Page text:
You may have heard it in the playground, but today we’re bringing you the word ‘slag’ in another form altogether: one that’s good for the environment and good for business. In steelmaking, slag is a legitimate term used to describe the glass-like waste product created during the process of refining or smelting ore. Our smart technology has found a way to turn that waste into a new product to make cement, while reducing water use and greenhouse gas emissions.
How? With the power of Dry Slag Granulation (DSG). These may be three of the most uninspiring words ever strung together to form a phrase, but know this: DSG technology has the potential to save 60 billion litres of water, 800 petajoules of heat energy and 60 million tonnes of greenhouse gas emissions.
The potential savings are equivalent to 14 per cent of Australia’s energy use and about 10 per cent of our greenhouse gas emissions each year.
For a major industrial nation like China, where 60 per cent of the world’s iron waste is produced, there is clearly an opportunity to put this unloved by-product to better use.
That’s where DSG comes in. The technology is fitted to blast furnaces in the form of a spinning disc and granulation chamber. This separates molten slag into droplets under centrifugal forces. Then, using air to quench and solidify the droplets, the DSG process extracts a granulated slag as well as heated air.
The granulated slag can be reused for cement and the heated air (extracted at a trifling 500-600°C) can be used onsite for drying, preheating or steam generation.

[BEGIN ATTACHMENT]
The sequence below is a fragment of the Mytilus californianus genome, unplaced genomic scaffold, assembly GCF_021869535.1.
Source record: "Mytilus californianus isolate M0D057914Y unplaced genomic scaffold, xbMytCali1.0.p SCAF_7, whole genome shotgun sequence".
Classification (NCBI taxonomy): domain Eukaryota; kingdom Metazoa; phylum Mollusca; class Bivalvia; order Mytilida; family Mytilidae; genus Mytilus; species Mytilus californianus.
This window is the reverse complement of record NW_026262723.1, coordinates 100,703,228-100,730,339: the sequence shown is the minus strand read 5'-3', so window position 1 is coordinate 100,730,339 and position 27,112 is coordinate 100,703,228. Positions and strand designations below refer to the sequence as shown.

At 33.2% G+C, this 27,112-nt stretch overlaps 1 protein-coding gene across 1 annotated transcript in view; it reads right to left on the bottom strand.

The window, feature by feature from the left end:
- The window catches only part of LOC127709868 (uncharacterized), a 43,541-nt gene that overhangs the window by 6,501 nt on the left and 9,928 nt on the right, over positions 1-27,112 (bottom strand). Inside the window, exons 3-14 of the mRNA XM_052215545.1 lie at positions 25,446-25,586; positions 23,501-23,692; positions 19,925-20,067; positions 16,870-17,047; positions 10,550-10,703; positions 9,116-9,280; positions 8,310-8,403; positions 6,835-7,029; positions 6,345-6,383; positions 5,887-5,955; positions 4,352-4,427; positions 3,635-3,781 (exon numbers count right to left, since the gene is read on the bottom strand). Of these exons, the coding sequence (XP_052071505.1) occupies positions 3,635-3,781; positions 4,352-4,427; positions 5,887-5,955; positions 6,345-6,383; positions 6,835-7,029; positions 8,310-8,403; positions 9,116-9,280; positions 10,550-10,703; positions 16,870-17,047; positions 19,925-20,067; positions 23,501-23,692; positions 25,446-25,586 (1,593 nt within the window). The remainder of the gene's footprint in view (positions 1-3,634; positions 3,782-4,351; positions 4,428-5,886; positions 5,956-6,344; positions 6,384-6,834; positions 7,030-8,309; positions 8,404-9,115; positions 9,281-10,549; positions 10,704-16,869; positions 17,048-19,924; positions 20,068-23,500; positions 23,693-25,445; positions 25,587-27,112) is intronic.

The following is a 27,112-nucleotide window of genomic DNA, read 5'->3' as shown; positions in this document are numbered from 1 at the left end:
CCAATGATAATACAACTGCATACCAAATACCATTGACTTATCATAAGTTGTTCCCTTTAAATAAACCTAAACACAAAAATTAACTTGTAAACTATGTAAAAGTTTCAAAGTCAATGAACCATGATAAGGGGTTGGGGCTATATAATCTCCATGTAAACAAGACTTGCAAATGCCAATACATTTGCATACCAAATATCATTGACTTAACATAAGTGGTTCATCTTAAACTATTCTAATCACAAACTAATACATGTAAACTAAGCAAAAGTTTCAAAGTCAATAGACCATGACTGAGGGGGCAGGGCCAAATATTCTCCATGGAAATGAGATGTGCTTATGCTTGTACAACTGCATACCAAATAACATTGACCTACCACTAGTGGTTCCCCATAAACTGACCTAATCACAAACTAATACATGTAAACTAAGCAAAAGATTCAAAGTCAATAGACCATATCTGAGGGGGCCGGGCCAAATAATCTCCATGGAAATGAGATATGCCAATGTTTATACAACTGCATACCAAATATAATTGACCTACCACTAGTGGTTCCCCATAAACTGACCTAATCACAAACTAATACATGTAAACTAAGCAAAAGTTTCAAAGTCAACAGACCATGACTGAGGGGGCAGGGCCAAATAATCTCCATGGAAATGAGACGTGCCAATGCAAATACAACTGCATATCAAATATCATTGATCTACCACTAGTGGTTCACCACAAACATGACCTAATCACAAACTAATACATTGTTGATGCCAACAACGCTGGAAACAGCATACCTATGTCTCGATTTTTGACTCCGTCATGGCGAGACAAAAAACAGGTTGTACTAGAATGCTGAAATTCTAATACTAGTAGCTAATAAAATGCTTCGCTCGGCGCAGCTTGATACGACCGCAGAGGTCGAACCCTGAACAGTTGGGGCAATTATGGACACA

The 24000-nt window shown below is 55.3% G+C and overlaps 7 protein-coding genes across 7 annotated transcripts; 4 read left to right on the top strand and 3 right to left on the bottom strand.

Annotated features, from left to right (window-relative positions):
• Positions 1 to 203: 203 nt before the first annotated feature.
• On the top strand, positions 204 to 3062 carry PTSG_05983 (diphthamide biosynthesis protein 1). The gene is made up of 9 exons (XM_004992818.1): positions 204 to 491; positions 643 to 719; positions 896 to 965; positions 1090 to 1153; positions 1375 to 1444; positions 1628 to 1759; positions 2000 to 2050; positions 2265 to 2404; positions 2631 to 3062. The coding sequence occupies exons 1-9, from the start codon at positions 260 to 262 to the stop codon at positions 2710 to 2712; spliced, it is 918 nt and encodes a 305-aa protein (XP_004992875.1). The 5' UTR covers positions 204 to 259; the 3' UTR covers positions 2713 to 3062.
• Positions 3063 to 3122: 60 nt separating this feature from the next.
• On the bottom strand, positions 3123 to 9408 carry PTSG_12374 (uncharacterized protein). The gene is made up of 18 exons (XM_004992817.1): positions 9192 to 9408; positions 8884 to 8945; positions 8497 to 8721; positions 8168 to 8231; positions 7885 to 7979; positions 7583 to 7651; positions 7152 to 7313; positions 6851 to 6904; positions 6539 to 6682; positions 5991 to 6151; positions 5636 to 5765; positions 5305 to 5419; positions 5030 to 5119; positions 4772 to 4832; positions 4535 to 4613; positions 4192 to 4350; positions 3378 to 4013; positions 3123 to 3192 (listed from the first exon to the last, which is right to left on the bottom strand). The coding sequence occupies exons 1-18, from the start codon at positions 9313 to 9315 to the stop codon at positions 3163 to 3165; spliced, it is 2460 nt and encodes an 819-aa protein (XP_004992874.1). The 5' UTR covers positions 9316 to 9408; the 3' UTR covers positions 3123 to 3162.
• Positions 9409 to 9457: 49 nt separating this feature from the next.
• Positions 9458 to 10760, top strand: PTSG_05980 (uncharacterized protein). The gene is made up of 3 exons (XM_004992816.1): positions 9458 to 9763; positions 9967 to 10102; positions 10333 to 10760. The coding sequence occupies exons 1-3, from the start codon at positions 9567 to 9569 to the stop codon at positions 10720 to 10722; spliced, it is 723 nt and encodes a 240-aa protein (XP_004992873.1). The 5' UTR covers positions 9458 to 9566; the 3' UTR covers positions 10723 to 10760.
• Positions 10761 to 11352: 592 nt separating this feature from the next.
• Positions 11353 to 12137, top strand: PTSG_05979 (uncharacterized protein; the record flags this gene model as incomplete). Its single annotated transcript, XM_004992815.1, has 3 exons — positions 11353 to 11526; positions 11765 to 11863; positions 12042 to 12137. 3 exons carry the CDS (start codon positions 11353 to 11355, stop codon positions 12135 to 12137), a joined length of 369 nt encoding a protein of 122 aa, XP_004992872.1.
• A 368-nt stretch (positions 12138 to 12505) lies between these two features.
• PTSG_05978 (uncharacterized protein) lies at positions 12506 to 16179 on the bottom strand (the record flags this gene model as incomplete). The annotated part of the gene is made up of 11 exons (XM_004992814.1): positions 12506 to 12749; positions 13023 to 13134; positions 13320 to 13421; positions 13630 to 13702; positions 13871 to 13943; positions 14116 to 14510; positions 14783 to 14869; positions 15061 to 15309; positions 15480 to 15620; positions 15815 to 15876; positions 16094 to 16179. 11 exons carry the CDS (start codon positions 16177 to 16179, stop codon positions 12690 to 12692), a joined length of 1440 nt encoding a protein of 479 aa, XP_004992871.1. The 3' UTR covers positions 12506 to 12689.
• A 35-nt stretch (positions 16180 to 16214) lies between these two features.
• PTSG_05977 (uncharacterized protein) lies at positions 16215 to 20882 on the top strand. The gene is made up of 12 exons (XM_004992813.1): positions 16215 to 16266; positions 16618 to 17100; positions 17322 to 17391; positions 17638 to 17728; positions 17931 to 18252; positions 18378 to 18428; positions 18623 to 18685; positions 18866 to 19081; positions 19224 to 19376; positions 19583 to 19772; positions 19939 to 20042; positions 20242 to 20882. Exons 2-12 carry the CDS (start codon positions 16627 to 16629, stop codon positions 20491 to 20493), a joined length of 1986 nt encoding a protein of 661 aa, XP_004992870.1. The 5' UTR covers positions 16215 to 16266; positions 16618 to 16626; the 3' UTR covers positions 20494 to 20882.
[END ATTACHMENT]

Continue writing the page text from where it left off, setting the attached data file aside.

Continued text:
This isn’t something we just cooked up. We’ve been working on developing DSG for over a decade with business partners Arrium and BlueScope. This week we announced a new commercialisation trial with the Beijing MCC Equipment Research & Design Corporation in what we hope to be the first step to commercialising this technology globally.
If DSG hasn’t frightened you off yet, watch this video to see the seething bubbling cauldron of science in action.
For more information about our work, visit the mineral resource flagship page.
6th April 2015 at 1:49 pm
Could the left overs from eg gold smelting, eg after reverse osmosis, be heated up and used for cement, road base or even bricks?
1st April 2015 at 9:18 pm
Great – why is Abbott and Co not promoting SMET science, engineering, mathematics and technology as the future
24th March 2015 at 10:05 am
Whoa, that’s impressive. Now the hard part of getting people to actually implement these, Green energy’s sure taking it’s time. I’m sure it will get there, good luck! :3
19th March 2015 at 8:13 pm
Good stuff, no need to undersell a really great achievement like this!